JOHN: Yeah. Going down Lexington.

VIRGINIA LAMB: Yeah. Yeah. Gutman’s used to have a dollar day. Oh. A woman got her broke in there. She come in the store. [LAUGHS] She’d been to the dollar days and had her arm broke.

ANN HORVATH: [LAUGHS] Trying to get a bargain.

VIRGINIA LAMB: Trying to get a bargain, yeah. Yeah. They were something. A cup of coffee was $0.05.

ANN HORVATH: How long did it take you to get from out here into Baltimore, on the bus?

VIRGINIA LAMB: I caught the bus at 20 after 7 and got home 20 after 6. I had to stand up most of the way. You know, jerking, jerking, jerking, stopping. Guys wouldn’t give you a seat.

[LAUGHTER]

JOHN: Probably about an hour ride in, wasn’t it?

VIRGINIA LAMB: About 45 minutes.

JOHN: 45 minutes to an hour.

VIRGINIA LAMB: Mhm. Yeah. We picked up a bunch of girls at Ward’s Chapel and on down.

ANN HORVATH: Yeah. A lot of women rode the bus, than now.

VIRGINIA LAMB: Yeah.

ANN HORVATH: What about in bad weather?

VIRGINIA LAMB: Still rode the bus.

ANN HORVATH: The bus still went.

VIRGINIA LAMB: It still went. Yeah. And then there was another bus that came from Fredrick. And that was later. If I missed the bus at 20 after 5, I could catch one at quarter to 6. There were two of them coming out of there. But I would have to go upstairs and change my clothes, from the uniform to my street clothes.

At 5 o’clock, I got off. To go up Paris Street, to catch that bus at 25 after 5–

ANN HORVATH: You didn’t have much time.

VIRGINIA LAMB: Didn’t have much time. It was moving. Yeah. And the bus would be full when I got there. [LAUGHS]

ANN HORVATH: Yeah. Because you couldn’t get there earlier.

VIRGINIA LAMB: I couldn’t get there earlier, no. But those were what you call the good old days.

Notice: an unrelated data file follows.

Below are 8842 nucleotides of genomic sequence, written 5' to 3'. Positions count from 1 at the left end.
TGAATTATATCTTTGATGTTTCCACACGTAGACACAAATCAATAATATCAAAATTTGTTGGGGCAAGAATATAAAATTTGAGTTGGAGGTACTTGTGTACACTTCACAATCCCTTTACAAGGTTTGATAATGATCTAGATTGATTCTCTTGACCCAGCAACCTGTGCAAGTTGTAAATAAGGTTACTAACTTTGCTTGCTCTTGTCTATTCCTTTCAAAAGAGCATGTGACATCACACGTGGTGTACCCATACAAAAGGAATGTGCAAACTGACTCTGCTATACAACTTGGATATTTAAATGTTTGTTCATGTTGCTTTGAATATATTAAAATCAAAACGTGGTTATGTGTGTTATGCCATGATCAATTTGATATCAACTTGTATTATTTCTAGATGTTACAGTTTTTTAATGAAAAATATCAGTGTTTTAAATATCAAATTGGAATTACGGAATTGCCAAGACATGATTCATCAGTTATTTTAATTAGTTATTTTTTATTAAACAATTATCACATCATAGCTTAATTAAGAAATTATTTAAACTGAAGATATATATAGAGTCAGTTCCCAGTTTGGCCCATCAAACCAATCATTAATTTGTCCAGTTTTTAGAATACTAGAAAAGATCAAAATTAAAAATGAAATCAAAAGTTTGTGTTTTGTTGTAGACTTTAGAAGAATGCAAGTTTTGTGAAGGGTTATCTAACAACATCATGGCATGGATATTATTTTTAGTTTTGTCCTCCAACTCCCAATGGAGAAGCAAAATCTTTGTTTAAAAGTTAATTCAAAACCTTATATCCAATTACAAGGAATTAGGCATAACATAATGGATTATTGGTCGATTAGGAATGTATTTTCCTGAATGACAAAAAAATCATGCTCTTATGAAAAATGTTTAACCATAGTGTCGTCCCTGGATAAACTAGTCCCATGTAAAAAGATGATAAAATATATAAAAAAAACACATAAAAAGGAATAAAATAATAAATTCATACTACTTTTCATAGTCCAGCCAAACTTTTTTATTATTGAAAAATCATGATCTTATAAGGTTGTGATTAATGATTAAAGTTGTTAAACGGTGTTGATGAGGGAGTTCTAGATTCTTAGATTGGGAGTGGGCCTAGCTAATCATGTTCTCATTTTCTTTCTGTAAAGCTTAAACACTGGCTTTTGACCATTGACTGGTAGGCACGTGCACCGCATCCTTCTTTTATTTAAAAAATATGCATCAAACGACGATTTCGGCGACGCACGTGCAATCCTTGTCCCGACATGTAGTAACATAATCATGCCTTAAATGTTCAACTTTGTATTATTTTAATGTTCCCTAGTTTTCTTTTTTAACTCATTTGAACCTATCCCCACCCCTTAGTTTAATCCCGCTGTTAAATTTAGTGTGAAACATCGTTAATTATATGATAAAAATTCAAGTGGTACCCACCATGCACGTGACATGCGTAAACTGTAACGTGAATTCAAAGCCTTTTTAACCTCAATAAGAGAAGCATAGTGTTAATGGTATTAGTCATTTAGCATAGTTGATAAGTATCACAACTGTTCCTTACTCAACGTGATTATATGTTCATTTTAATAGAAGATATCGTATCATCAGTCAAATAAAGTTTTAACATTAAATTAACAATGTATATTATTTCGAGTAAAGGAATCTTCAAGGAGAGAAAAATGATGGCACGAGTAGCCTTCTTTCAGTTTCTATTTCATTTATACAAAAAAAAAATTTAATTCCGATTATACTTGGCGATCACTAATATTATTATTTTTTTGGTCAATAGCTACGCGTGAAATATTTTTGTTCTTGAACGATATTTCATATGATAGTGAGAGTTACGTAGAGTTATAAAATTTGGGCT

ANN HORVATH: When you worked at Springfield, did you work long hours like that?

VIRGINIA LAMB: No.

ANN HORVATH: No? More of an 8-hour day?

VIRGINIA LAMB: 7. 7 to 3:30. Mhm. Yeah. Yeah. Went there in 1962.

ANN HORVATH: Was it kind of at maximum capacity during those years?

VIRGINIA LAMB: Well, there were 3,200 patients there, then. Nice, nice. Very nice.

ANN HORVATH: Yeah.

VIRGINIA LAMB: Very nice, the work. Best move I ever made.

ANN HORVATH: Close to home.

VIRGINIA LAMB: Mhm. Yeah.

ANN HORVATH: Good benefits.

VIRGINIA LAMB: Good benefits.

ANN HORVATH: Good salary for you, compared to–

VIRGINIA LAMB: Yeah. The benefits were better than the salary. But it was nice. Best move I ever made, for pension and everything, benefits.

ANN HORVATH: And I’m sure you knew lots of the people that worked–

VIRGINIA LAMB: Oh, yeah. Yeah. You know me. [LAUGHS] My cousin told me to report her.

[LAUGHTER]

JOHN: I’m almost out of tape on this one.

ANN HORVATH: OK.

JOHN: So I’m going to have the chance to.

ANN HORVATH: That’s OK. We can stop.

JOHN: We got another one. It’ll only take 30 seconds.

VIRGINIA LAMB: Oh.

ANN HORVATH: Well, I wasn’t sure where you were.

JOHN: And maybe, what we’ll do, when we come back–

ANN HORVATH: Is get some of these pictures.